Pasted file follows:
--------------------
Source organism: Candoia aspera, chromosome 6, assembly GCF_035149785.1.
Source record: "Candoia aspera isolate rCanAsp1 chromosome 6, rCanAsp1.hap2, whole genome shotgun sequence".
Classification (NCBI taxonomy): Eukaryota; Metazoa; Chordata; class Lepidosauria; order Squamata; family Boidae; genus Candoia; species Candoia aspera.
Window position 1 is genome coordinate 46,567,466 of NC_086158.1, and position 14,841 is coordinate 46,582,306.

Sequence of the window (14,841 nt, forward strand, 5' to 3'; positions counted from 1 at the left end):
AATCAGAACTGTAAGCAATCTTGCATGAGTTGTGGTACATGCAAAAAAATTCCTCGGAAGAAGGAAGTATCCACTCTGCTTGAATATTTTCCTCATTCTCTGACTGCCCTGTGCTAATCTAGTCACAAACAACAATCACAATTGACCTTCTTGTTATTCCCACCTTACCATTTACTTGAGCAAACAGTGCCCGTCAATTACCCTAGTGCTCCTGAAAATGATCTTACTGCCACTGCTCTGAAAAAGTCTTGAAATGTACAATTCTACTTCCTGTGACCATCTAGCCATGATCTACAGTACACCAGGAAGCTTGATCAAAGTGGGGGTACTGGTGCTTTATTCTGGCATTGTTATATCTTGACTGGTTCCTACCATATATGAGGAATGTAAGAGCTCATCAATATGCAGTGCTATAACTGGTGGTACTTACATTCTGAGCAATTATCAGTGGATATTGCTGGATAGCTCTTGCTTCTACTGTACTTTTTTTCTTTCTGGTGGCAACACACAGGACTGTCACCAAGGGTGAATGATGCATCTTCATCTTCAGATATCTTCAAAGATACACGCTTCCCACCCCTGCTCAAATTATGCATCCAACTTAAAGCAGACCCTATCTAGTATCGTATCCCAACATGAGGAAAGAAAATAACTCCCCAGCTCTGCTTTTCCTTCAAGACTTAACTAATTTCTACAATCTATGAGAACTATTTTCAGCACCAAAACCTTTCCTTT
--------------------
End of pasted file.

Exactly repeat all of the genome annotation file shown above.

Source organism: Candoia aspera, chromosome 6, assembly GCF_035149785.1.
Source record: "Candoia aspera isolate rCanAsp1 chromosome 6, rCanAsp1.hap2, whole genome shotgun sequence".
Classification (NCBI taxonomy): Eukaryota; Metazoa; Chordata; class Lepidosauria; order Squamata; family Boidae; genus Candoia; species Candoia aspera.
Window position 1 is genome coordinate 46,567,466 of NC_086158.1, and position 14,841 is coordinate 46,582,306.

Sequence of the window (14,841 nt, forward strand, 5' to 3'; positions counted from 1 at the left end):
AATCAGAACTGTAAGCAATCTTGCATGAGTTGTGGTACATGCAAAAAAATTCCTCGGAAGAAGGAAGTATCCACTCTGCTTGAATATTTTCCTCATTCTCTGACTGCCCTGTGCTAATCTAGTCACAAACAACAATCACAATTGACCTTCTTGTTATTCCCACCTTACCATTTACTTGAGCAAACAGTGCCCGTCAATTACCCTAGTGCTCCTGAAAATGATCTTACTGCCACTGCTCTGAAAAAGTCTTGAAATGTACAATTCTACTTCCTGTGACCATCTAGCCATGATCTACAGTACACCAGGAAGCTTGATCAAAGTGGGGGTACTGGTGCTTTATTCTGGCATTGTTATATCTTGACTGGTTCCTACCATATATGAGGAATGTAAGAGCTCATCAATATGCAGTGCTATAACTGGTGGTACTTACATTCTGAGCAATTATCAGTGGATATTGCTGGATAGCTCTTGCTTCTACTGTACTTTTTTTCTTTCTGGTGGCAACACACAGGACTGTCACCAAGGGTGAATGATGCATCTTCATCTTCAGATATCTTCAAAGATACACGCTTCCCACCCCTGCTCAAATTATGCATCCAACTTAAAGCAGACCCTATCTAGTATCGTATCCCAACATGAGGAAAGAAAATAACTCCCCAGCTCTGCTTTTCCTTCAAGACTTAACTAATTTCTACAATCTATGAGAACTATTTTCAGCACCAAAACCTTTCCTTT